Jimmy H

 2005/7/8 16:17Profile









 Re:

Until recently many Quakers used Thee and Thou, as the upper class society used the more royal and majestic "you" and the Quakes had no respect for class divisions: all persons being equal in the sight of God. Same with wearing hats. Lower class people were expected to doff their hats to their betters. And Quakers were routinely beaten for refusing to do so.

Just some more insight into Thee and Thou.

Bub

 2005/7/8 16:40
jeremyhulsey
Member



Joined: 2003/4/18
Posts: 777


 Re:

I have an older version of the NASB that has the "thee's and thou's" still in it. They took them out in the updated versions.


_________________
Jeremy Hulsey

 2005/7/8 18:35Profile
ravin
Member



Joined: 2004/5/6
Posts: 309
Washington st. u.S. A.

 Re: Why the "Thee's" and "Thou's"?

A marked difference in style between the text of the King James Version and its preface verifies that was not written in the style of that period but in the style of the Greek text. The use of word order in the Greek to indicate emphasis is followed precisely in the sentence structure of the KJV.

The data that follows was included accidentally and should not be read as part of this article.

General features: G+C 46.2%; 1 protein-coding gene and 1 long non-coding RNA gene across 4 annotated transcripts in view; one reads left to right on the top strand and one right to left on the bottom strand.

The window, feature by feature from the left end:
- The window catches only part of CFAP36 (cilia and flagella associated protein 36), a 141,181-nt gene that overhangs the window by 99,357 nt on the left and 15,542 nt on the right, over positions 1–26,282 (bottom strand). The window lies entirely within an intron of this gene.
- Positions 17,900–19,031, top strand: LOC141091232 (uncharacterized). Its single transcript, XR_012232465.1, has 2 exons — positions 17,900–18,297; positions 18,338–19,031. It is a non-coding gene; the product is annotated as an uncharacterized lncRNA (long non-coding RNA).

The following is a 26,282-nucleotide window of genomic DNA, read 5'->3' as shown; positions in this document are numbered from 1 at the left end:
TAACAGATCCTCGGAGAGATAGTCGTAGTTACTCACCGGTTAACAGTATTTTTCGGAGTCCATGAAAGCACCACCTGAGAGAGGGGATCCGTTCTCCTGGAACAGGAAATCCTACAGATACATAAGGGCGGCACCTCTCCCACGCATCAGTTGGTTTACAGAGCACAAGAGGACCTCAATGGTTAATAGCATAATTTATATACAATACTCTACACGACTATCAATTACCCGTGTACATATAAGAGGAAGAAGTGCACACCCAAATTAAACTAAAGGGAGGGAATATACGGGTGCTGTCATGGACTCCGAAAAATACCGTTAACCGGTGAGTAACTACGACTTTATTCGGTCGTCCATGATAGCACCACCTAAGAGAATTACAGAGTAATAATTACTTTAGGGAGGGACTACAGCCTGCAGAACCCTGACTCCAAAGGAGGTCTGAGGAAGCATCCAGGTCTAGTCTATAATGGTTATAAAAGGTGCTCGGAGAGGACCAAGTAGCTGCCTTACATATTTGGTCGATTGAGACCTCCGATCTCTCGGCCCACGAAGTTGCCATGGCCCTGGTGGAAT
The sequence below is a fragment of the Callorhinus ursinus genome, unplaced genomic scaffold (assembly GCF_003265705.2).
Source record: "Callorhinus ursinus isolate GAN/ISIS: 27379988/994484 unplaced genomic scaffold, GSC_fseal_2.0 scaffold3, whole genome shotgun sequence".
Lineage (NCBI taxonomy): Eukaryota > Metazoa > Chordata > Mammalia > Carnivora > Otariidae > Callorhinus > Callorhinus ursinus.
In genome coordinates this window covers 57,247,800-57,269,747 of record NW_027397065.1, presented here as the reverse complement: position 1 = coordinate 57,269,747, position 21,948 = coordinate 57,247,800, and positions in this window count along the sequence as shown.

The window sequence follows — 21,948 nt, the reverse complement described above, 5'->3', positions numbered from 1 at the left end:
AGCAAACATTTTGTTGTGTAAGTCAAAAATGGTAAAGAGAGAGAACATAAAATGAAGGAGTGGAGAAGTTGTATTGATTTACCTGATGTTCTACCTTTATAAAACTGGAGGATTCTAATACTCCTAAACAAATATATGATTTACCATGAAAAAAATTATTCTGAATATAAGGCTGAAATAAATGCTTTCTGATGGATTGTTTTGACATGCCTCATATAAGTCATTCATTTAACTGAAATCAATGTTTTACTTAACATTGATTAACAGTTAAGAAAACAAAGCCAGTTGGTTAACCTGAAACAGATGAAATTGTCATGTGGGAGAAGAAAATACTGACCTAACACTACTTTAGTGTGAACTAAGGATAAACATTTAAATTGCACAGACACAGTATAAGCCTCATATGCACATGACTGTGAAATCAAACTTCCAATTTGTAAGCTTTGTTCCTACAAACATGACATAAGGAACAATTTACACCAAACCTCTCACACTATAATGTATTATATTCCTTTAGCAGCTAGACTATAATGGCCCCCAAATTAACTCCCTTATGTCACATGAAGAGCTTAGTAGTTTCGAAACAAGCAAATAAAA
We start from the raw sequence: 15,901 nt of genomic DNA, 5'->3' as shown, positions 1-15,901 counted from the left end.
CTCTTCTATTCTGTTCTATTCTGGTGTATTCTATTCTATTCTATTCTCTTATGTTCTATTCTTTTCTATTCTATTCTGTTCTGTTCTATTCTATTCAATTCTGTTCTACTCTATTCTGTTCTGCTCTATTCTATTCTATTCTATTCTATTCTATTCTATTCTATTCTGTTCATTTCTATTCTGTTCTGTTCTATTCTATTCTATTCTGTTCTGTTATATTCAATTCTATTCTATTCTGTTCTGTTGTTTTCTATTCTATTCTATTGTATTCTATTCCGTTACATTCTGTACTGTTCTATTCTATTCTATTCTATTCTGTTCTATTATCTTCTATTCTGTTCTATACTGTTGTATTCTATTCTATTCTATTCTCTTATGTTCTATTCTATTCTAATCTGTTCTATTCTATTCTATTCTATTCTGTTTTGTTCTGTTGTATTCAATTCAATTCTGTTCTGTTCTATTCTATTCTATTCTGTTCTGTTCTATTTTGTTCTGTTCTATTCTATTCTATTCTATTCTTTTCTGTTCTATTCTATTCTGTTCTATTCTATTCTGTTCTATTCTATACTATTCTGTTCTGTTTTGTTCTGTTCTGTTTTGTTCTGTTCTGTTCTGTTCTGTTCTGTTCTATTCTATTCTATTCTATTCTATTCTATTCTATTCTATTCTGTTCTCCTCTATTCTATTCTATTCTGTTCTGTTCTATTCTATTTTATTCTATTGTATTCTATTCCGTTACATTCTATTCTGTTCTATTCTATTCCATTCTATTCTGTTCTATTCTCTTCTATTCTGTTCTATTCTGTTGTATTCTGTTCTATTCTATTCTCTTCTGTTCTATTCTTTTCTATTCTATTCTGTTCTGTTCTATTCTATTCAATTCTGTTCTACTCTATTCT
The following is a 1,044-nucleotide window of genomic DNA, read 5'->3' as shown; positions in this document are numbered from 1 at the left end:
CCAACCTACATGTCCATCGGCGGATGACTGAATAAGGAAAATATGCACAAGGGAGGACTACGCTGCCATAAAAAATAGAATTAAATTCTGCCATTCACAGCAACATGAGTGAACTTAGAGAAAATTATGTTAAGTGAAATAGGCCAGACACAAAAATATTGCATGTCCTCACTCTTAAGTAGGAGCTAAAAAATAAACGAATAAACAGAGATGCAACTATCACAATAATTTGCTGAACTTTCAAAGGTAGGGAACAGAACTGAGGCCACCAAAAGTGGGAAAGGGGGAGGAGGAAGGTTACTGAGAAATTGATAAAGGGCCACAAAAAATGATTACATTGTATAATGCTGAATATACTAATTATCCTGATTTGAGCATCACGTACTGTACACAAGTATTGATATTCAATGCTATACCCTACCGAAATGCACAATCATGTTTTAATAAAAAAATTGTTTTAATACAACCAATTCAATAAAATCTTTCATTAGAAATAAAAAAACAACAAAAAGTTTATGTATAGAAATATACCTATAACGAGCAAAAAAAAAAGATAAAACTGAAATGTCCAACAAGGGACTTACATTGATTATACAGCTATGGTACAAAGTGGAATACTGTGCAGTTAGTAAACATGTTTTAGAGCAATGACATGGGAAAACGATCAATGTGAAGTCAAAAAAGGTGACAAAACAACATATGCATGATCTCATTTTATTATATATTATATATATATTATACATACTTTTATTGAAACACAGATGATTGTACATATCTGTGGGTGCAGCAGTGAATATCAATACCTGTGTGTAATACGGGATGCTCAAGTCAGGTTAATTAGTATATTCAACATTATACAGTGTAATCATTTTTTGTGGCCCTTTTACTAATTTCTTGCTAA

New versions boast of their substitution of the word "you" for the archaic "ye" and "thee," but do not notice that the KJV uses the word "you" two thousand times. It only uses "ye" and "thee" when needed, TO DISTINGUISH BETWEEN THE GREEK SINGULAR AND PLURAL; "ye" is plural, and "thee" is singular. By using those particular renderings, the KJV gives an exact representation of the Greek word.
If Jesus walked into a room with a married couple and said, "Ye are of your father the devil," the husband could not say, "He's talking to you, honey," because "ye" is plural. In certain places in the Bible - Matthew 16 and other places - the singular and the plural become very important. In a recent United Bible Society newsletter for translators, a contributor recommended the KJV because of its preciseness in this regard.
Someone has said: "I go to Israel quite often to visit and lead tours. My guides in Israel use an English translation of the Bible. They and the scholars that I see in Israel prefer the King James Version because it is the closes to the exact meaning of the Hebrew. Those who have studied Greek also prefer the KJV for the same reason."

 2005/7/8 18:50Profile
philologos
Member



Joined: 2003/7/18
Posts: 6566
Reading, UK

 Re:

Jake writes

Quote:
Until recently many Quakers used Thee and Thou

I referred to their reasoning for this in the 'teach thyself olde englishe' article. See previous posting.


_________________
Ron Bailey

 2005/7/8 19:09Profile